Did you already have a circle of friends at your previous private school?
Yeah. It was sort of a shock to me not to continue, but I think, in many ways, it was a good thing. I mean, obviously it wasn’t just good or just bad.
How long was it before you started your band?
I started the band early. I started the band in the second year of school.
Did you find everyone similar to Conor’s search?
It wasn’t that hard. I met Eamon Griffin, who Eamon in the film is based on, and he was a musical prodigy who had all these instruments and we got on very well. I was incredibly dedicated to music when I was young because it was the opposite of everything, it was the alternative to everything, and it was also the key to so much in my life.
It was the key to identity, it was the key to girls, and it did so much for me being in that band because it gave me a role that I didn’t have in school because I wasn’t on a sports team and I didn’t have a position to play and I wasn’t academically gifted and school was not for me and it gave me an identity. Even the bullies would say, “That’s the guy from the band.”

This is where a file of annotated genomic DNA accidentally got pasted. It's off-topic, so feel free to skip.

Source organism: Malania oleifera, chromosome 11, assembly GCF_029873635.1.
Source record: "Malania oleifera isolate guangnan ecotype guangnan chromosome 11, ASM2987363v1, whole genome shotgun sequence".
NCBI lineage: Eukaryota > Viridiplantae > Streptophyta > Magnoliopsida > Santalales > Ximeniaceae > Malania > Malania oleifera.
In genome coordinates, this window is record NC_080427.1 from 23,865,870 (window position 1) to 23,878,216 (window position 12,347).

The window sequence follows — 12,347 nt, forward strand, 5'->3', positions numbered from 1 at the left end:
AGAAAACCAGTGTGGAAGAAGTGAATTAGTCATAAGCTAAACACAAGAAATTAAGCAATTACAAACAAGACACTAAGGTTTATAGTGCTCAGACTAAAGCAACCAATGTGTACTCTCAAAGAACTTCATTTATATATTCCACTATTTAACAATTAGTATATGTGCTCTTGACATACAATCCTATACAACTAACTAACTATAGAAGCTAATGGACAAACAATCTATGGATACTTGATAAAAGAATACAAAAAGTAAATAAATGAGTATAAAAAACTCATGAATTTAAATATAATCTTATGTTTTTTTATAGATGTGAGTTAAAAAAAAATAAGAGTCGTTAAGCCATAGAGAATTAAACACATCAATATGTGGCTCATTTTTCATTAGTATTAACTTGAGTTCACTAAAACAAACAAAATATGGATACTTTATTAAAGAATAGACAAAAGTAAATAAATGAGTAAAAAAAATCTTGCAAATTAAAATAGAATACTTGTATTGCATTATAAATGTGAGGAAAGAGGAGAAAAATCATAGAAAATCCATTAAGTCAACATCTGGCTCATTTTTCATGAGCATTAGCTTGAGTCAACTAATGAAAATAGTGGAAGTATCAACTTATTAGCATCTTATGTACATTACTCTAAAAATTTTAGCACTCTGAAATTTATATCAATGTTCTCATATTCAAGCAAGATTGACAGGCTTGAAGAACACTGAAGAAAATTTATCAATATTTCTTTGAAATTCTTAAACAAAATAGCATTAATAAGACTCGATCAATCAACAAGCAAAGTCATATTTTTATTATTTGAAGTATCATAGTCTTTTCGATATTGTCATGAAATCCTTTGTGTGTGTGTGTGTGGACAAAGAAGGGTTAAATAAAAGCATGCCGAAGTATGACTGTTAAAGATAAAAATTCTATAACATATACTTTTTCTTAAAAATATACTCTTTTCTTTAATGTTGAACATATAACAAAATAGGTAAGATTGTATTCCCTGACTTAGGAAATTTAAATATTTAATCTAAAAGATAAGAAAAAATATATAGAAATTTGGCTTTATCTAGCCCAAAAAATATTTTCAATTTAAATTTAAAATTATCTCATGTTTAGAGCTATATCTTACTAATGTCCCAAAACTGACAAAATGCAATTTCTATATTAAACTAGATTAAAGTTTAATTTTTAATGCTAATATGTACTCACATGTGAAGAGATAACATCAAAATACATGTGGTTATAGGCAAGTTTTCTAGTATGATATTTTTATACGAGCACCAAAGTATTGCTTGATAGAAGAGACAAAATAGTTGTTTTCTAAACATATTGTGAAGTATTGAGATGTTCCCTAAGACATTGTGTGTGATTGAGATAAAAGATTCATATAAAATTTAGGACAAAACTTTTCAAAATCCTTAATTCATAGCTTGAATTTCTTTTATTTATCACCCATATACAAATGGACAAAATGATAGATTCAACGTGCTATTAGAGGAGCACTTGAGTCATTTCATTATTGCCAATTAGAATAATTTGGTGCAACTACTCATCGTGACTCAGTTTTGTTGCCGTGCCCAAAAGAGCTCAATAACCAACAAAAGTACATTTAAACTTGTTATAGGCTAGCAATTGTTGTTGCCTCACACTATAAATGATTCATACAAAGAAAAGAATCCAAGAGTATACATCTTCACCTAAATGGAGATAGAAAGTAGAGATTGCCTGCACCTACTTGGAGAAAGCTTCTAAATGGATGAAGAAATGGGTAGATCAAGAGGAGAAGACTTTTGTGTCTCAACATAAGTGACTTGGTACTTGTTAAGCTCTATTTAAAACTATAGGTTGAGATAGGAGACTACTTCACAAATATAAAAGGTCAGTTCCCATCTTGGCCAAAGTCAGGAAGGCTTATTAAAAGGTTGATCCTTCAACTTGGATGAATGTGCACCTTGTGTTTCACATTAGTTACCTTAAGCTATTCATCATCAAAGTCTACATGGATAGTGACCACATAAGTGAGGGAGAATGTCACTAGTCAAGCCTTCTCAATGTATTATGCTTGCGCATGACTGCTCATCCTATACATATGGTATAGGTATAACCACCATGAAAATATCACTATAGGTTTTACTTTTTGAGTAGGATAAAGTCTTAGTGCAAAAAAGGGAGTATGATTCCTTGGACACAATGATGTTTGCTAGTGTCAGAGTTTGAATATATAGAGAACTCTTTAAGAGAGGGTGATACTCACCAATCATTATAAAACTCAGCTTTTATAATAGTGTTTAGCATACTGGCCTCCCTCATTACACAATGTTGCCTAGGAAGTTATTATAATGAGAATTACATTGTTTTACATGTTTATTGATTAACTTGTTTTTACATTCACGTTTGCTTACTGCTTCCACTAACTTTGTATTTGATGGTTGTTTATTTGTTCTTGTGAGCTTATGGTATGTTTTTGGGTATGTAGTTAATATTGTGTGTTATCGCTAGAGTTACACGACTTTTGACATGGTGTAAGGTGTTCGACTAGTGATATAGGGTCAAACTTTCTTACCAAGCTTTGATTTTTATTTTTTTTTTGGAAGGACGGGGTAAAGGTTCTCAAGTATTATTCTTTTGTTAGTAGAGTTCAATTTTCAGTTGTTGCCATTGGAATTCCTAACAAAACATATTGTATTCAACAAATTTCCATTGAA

Did you have a sympathetic bully that kind of came around?
I just thought that side of the story about the bully joining the band was just a really great idea. It’s kind of an allegory for how, you know, there are a lot of tough people who work in the industry and how they got there, and I thought it could be interesting if they kind of recruited him, and it could be plausible.
I didn’t end up doing this as plausibly as I wanted to do it, but I do think you have to go up to the bully and face him. You just can’t keep running. I didn’t get bullied, but I did get hit once by a guy and [the bully in the film] is kind of based on that guy. I don’t know where he is now but I’d like to meet him.
You could watch the movie together.
Yeah, watch the movie together …. what a bit of therapy.